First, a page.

September 15, 2017
Following the release of its “skinny” budget proposal in March, the Administration released its detailed FY18 budget request in May, which included a draconian and disproportionate cut of 32% to the International Affairs Budget – one of the highest-level cuts proposed to a non-defense discretionary account.
When framing the topline details of the budget, Office of Management and Budget Director Mick Mulvaney singled out three areas for reductions in the entire $4 trillion federal budget, two of which were the “State Department and foreign assistance” – just 1% of the entire budget. If enacted, the Administration’s proposed cuts to these programs would have reduced funding levels for development and diplomacy programs to levels not seen since 9/11 (adjusted for inflation) and brought funding as a percentage of GDP to its lowest level since World War II (0.2%).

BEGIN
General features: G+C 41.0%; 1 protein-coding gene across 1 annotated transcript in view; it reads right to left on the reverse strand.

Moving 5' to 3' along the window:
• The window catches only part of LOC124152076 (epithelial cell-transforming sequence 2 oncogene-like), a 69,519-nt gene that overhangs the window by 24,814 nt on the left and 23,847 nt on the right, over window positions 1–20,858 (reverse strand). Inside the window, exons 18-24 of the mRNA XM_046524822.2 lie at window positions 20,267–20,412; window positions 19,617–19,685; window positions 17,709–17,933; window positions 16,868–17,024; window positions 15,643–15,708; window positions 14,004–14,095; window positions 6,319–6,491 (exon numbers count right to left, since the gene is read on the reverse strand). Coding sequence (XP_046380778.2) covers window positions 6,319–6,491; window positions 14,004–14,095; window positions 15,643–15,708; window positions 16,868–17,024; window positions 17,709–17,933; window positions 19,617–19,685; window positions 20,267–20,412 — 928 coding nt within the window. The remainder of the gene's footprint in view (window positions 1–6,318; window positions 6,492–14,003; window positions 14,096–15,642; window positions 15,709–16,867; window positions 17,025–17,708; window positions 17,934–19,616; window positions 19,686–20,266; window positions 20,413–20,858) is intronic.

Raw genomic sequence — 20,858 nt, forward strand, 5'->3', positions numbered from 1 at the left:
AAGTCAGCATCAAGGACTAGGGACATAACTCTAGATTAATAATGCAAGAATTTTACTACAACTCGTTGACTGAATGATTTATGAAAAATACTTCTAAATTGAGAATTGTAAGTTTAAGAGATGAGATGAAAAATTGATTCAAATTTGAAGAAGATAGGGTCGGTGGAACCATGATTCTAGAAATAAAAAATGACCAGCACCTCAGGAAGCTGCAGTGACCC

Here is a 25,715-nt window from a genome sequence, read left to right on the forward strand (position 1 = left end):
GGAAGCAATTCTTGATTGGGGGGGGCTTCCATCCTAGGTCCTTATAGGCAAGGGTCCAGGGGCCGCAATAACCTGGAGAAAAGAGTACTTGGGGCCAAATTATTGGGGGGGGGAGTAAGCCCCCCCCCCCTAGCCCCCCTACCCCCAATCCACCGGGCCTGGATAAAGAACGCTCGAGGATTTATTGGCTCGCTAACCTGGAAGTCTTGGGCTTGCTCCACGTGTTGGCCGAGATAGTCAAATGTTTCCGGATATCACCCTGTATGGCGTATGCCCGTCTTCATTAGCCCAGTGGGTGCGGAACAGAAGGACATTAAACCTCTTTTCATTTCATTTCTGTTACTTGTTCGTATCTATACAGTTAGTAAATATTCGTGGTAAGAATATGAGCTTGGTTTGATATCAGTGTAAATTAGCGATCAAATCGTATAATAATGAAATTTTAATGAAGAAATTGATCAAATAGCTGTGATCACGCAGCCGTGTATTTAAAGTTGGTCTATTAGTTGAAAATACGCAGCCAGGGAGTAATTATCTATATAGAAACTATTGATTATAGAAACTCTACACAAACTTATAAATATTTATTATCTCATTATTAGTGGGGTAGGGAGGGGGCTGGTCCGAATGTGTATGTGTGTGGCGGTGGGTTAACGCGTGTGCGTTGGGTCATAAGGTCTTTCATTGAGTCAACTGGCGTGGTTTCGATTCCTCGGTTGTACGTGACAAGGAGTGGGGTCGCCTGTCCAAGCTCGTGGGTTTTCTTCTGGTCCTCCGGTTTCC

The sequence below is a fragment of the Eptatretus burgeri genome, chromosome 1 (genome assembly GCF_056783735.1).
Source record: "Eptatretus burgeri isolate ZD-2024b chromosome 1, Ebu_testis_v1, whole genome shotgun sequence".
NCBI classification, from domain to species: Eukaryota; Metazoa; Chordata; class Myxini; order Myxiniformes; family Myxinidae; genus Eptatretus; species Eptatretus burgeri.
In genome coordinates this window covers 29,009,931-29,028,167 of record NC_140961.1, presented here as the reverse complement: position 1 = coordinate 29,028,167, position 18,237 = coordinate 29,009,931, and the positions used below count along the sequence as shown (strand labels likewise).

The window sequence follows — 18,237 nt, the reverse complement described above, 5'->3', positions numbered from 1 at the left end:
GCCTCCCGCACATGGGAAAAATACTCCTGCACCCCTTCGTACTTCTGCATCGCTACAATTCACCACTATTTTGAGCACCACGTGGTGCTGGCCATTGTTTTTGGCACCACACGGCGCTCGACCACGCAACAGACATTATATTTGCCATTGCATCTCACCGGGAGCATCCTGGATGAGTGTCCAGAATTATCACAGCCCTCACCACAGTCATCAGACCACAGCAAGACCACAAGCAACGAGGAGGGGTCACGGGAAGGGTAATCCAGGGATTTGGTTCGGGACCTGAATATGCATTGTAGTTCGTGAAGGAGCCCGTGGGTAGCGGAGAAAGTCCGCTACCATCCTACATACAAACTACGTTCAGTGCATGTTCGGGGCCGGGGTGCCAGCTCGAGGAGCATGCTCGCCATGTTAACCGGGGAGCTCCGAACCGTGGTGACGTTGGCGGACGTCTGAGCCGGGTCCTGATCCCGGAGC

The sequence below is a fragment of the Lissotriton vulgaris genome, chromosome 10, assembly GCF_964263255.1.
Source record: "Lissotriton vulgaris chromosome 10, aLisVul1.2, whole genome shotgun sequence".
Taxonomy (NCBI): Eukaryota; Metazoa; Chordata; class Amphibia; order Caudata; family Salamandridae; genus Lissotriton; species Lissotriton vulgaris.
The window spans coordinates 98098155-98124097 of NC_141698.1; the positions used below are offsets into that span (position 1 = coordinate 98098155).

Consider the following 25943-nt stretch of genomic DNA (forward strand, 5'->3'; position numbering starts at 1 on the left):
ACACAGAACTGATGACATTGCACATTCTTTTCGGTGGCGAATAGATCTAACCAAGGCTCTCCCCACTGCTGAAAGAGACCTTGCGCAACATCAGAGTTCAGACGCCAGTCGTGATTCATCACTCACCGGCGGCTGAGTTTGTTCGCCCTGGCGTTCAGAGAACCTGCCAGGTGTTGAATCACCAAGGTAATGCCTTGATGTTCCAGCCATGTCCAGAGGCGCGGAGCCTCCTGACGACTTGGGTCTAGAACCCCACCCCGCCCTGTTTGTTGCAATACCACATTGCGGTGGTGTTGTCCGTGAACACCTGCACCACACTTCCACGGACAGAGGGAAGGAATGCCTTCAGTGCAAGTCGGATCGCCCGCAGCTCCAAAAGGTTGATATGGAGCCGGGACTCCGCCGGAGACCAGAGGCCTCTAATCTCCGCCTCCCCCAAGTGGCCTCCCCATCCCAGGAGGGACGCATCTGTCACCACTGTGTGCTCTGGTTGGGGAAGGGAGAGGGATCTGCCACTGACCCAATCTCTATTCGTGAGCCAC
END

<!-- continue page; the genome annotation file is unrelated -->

Thankfully, the House and Senate rejected the Administration’s deep and disproportionate cuts to the International Affairs Budget, but nonetheless proposed varying levels of cuts to these programs compared to current levels. It is clear that the lack of a budget deal for FY18 to lift the caps on non-defense discretionary spending is straining development and diplomacy programs already stretched by significant global challenges. It will be critical for Congress to pass a bipartisan budget deal similar to those struck in the past to alleviate the pressure on the caps and ensure that the U.S. retains its leadership role in the world.
Download the full report for a comparison of the FY18 budget request, the Senate funding proposal, and the House funding proposal.